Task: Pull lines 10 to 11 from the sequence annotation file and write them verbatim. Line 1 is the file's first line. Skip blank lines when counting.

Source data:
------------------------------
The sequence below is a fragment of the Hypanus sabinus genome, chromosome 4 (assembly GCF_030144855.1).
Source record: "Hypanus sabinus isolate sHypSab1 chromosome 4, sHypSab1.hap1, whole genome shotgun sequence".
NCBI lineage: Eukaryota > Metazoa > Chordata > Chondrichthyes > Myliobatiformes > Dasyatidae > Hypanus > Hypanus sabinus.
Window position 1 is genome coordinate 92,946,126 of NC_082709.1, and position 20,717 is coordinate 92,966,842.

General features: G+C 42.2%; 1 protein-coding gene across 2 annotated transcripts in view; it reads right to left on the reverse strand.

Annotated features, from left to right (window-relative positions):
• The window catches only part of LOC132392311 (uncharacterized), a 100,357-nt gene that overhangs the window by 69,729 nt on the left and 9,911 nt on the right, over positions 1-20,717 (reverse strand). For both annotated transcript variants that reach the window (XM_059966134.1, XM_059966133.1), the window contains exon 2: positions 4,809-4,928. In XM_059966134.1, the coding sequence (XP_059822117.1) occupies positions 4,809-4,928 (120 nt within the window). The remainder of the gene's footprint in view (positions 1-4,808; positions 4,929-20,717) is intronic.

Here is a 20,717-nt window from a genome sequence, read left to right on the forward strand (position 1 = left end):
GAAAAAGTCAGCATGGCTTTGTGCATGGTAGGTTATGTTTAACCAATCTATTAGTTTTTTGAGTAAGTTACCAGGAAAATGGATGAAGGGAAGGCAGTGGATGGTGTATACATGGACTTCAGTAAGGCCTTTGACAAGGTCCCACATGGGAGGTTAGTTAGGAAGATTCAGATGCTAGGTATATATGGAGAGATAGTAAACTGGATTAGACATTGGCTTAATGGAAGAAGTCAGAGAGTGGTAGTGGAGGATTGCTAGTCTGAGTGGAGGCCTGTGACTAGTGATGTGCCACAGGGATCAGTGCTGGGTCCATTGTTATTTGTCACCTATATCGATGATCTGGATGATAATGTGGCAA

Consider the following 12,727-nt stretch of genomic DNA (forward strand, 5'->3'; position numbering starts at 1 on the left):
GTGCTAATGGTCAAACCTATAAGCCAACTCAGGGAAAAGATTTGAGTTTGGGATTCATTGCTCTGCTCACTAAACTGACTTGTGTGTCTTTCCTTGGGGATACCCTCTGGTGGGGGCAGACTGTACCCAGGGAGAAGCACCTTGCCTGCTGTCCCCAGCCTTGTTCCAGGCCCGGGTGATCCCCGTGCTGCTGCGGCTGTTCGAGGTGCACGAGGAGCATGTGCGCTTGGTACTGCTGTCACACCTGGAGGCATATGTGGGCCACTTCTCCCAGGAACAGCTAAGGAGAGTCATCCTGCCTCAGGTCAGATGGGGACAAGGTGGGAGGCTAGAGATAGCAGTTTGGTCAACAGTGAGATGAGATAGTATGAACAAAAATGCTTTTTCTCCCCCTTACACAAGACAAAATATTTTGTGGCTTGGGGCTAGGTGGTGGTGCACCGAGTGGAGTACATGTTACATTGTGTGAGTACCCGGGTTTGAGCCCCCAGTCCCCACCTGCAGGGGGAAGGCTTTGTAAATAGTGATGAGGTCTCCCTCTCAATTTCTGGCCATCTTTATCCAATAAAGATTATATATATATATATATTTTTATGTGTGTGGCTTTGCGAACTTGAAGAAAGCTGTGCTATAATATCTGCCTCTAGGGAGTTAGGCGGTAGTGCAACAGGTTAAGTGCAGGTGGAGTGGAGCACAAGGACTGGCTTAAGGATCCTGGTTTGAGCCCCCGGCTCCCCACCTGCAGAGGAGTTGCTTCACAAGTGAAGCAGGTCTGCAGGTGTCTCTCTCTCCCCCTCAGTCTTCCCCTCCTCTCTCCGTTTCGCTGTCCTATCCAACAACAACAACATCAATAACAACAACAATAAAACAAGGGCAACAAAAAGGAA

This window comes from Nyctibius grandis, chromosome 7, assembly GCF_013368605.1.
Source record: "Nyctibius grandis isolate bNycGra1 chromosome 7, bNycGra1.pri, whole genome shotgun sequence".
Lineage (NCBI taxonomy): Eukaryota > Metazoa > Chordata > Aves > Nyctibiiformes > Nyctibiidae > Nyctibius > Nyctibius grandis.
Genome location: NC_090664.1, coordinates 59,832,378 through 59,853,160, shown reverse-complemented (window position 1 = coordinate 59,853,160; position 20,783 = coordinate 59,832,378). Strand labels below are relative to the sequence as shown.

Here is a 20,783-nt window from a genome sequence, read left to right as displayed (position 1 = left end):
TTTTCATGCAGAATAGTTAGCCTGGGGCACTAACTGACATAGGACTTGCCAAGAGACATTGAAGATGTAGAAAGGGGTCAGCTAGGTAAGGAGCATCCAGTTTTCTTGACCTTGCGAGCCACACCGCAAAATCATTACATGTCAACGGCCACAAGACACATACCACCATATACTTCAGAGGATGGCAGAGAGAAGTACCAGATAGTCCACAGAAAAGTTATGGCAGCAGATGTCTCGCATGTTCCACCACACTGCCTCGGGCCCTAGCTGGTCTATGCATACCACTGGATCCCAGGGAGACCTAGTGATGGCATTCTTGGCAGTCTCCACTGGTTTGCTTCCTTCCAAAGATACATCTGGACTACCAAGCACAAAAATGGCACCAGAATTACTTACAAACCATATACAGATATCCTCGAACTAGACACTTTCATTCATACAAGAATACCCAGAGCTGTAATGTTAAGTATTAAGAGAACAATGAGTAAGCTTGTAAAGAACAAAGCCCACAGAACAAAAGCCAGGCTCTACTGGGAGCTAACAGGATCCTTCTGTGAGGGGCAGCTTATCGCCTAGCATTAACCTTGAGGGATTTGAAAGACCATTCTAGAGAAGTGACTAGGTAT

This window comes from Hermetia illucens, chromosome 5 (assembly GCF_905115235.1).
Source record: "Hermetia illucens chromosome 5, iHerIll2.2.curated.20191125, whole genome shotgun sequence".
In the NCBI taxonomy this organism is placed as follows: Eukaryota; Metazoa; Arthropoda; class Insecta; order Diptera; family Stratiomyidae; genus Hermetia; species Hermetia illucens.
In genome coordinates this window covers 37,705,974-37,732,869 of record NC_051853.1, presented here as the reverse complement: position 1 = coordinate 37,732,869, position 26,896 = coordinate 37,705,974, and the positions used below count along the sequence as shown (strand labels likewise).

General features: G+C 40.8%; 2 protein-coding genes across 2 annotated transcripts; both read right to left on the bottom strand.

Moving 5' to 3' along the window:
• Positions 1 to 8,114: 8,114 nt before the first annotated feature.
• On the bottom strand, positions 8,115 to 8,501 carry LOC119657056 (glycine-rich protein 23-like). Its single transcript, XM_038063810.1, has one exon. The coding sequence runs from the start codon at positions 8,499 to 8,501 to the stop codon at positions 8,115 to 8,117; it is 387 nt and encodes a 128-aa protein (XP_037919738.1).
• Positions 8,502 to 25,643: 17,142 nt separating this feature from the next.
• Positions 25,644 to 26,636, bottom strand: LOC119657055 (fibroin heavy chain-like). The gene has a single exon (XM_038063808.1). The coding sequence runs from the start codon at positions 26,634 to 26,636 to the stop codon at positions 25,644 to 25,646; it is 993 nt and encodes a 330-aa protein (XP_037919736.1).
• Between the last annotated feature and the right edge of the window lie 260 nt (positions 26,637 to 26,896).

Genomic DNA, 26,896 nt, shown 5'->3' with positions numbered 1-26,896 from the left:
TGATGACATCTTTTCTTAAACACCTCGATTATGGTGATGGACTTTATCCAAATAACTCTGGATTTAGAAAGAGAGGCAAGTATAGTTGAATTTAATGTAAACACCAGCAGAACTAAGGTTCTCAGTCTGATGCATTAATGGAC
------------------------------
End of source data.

Consider the following 12,727-nt stretch of genomic DNA (forward strand, 5'->3'; position numbering starts at 1 on the left):
GTGCTAATGGTCAAACCTATAAGCCAACTCAGGGAAAAGATTTGAGTTTGGGATTCATTGCTCTGCTCACTAAACTGACTTGTGTGTCTTTCCTTGGGGATACCCTCTGGTGGGGGCAGACTGTACCCAGGGAGAAGCACCTTGCCTGCTGTCCCCAGCCTTGTTCCAGGCCCGGGTGATCCCCGTGCTGCTGCGGCTGTTCGAGGTGCACGAGGAGCATGTGCGCTTGGTACTGCTGTCACACCTGGAGGCATATGTGGGCCACTTCTCCCAGGAACAGCTAAGGAGAGTCATCCTGCCTCAGGTCAGATGGGGACAAGGTGGGAGGCTAGAGATAGCAGTTTGGTCAACAGTGAGATGAGATAGTATGAACAAAAATGCTTTTTCTCCCCCTTACACAAGACAAAATATTTTGTGGCTTGGGGCTAGGTGGTGGTGCACCGAGTGGAGTACATGTTACATTGTGTGAGTACCCGGGTTTGAGCCCCCAGTCCCCACCTGCAGGGGGAAGGCTTTGTAAATAGTGATGAGGTCTCCCTCTCAATTTCTGGCCATCTTTATCCAATAAAGATTATATATATATATATATTTTTATGTGTGTGGCTTTGCGAACTTGAAGAAAGCTGTGCTATAATATCTGCCTCTAGGGAGTTAGGCGGTAGTGCAACAGGTTAAGTGCAGGTGGAGTGGAGCACAAGGACTGGCTTAAGGATCCTGGTTTGAGCCCCCGGCTCCCCACCTGCAGAGGAGTTGCTTCACAAGTGAAGCAGGTCTGCAGGTGTCTCTCTCTCCCCCTCAGTCTTCCCCTCCTCTCTCCGTTTCGCTGTCCTATCCAACAACAACAACATCAATAACAACAACAATAAAACAAGGGCAACAAAAAGGAA